Sun, Jan 21, 2001

Charles Krauthammer | January 21, 2001

If his name is Lieberman and he is Jewish, his nomination evokes celebration. If his name is Ashcroft and he is Christian, his nomination evokes a hue and cry about ``divisiveness'' and mobilizes a wall-to-wall liberal coalition to defeat him.

George Will | January 21, 2001

WASHINGTON--There are some things humanity cannot get used to without jeopardizing its humanness--without becoming beastly. Creeping toward us, as on little cat feet--little monkey feet, actually--is perhaps the gravest imaginable crisis, one that could result in the end of history as a distinctively human, and humane, story.

Sat, Jan 20, 2001

David Limbaugh | January 20, 2001

What is it that liberal interest groups and certain Democratic senators fear about a Bush-Ashcroft Justice Department? What is driving Ted Kennedy to threaten a filibuster against Ashcroft's confirmation?

Debra J. Saunders | January 20, 2001

There's a new kid in town. By the White House, the guy who makes a living selling photos of tourists standing next to life size photos of Bill and Hillary has two new pics: Dubya and Mrs. Dubya. (Figure he can hang onto Hillary's image, since she is now a senator.)

Robert Novak | January 20, 2001

The confirmation testimony last Wednesday by John Ashcroft (attorney general) and Paul O'Neill (Treasury) exasperated President-elect Bush's high command.

Fri, Jan 19, 2001

Thomas Sowell | January 19, 2001

With so much controversy swirling around the nomination of former Senator John Ashcroft to be attorney general, we need to look beyond the rhetoric and the spin to the actual history of Ashcroft -- and of his critics.

Michelle Malkin | January 19, 2001

President Clinton triumphs again. His relentless propaganda machine, in the last throes of its legacy-building frenzy, sent out a White House press release this week heralding the success of AmeriCorps.

Mona Charen | January 19, 2001

When we conservatives are old and gray and hobbling about with canes, there is one thing that is certain -- we will still be outraged at press bias.

Thu, Jan 18, 2001

Ann Coulter | January 18, 2001

If there were just one Cabinet nominee willing to sacrifice his appointment for the opportunity to yell back at that adulterous drunk, Sen. Teddy Kennedy might not be so cavalier before launching his premeditated vituperations.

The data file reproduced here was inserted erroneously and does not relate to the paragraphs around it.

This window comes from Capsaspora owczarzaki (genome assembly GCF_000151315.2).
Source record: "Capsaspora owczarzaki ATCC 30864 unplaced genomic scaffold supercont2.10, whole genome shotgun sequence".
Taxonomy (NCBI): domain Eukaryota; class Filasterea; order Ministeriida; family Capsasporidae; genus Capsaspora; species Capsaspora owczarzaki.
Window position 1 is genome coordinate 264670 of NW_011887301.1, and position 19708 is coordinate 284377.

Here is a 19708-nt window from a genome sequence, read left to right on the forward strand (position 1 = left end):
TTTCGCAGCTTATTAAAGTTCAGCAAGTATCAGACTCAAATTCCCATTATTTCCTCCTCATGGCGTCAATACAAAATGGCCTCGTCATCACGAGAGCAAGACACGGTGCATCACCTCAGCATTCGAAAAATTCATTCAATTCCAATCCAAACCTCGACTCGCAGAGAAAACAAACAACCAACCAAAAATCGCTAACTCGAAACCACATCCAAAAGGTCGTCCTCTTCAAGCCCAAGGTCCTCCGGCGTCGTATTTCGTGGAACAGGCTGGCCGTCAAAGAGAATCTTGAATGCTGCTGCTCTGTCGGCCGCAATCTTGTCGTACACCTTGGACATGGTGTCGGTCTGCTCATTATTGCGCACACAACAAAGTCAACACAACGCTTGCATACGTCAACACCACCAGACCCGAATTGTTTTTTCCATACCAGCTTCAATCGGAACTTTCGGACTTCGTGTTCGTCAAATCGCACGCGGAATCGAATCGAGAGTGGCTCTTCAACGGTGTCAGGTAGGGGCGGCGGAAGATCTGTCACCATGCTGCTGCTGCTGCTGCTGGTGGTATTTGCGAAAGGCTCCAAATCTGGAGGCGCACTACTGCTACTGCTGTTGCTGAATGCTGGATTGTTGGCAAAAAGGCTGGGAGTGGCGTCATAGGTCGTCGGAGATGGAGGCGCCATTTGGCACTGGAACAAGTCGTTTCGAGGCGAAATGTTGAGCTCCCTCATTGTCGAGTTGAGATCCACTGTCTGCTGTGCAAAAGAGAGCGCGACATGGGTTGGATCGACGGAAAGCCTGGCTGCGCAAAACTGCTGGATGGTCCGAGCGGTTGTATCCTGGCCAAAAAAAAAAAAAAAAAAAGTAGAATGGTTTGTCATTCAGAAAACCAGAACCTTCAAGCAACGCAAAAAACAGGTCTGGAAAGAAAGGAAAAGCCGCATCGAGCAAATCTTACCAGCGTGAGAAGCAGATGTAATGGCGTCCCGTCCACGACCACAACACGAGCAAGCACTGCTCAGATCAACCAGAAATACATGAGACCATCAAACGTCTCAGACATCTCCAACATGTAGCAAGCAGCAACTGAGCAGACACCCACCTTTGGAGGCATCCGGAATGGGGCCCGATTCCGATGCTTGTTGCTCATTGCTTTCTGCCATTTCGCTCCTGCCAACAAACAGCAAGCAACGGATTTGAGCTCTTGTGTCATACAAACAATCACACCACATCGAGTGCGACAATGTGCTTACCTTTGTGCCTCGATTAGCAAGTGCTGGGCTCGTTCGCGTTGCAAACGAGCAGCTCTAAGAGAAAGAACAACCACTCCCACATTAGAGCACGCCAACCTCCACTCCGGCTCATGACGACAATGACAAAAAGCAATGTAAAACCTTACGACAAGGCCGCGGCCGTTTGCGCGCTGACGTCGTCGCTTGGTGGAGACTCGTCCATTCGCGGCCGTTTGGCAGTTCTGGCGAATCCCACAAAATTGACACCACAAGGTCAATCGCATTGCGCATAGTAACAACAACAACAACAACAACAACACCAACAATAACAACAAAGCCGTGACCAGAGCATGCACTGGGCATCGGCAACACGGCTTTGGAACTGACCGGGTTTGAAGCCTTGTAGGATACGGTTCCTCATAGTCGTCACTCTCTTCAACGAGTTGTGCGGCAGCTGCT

Thomas Sowell | January 18, 2001

It is perhaps fitting that Bill Clinton has been spending the last days of his presidency out on the road, in the manner of old washed-up entertainers who make endless "farewell" appearances, trying to cling to the fading limelight as long as possible.

Brent Bozell | January 18, 2001

The Senate Judiciary Committee, very temporarily led by the Democrats, greeted John Ashcroft in its hearing room with one question on its mind: Would John Ashcroft come down with a bad case of pre-confirmation career poisoning?

Larry Elder | January 18, 2001

President George Bush nominates to the Supreme Court Clarence Thomas, a black man, formerly the head of the Equal Opportunity Commission. Because of Thomas' presumed opposition to affirmative action and abortion on demand, liberals like Ted Kennedy (D-Mass.) oppose his nomination.

Oliver North | January 18, 2001

It was probably too much to hope that he would simply fade into the sunset. He just couldn't do it. And so, two nights before his successor's inaugural, Bill Clinton had to make one last prime time, televised speech -- one last whack at the legacy he craves -- one last chance for us to feel his pain -- one last "look at me!"

Debra J. Saunders | January 18, 2001

Ari Fleischer has the good sense to smile a lot. His boss is about to be come president, and he is about to become White House press secretary. So Fleischer is in a position to look with a beatific expression at the goings on in Washington -- he is in the catbird seat.

Emmett Tyrrell | January 18, 2001

As the Bushes ride in and the Clintons ride out, I look back on the past eight years and marvel at how obvious it all was.

William F. Buckley | January 18, 2001

The meeting of Tory intellectuals and men of affairs pondered the question: Should Clinton be pardoned?

George Will | January 18, 2001

With the delicacy of someone seasoned by much experience near the summit of government, Donald Rumsfeld has indicated strong skepticism about a policy from which this country may reap a bumper crop of regrets.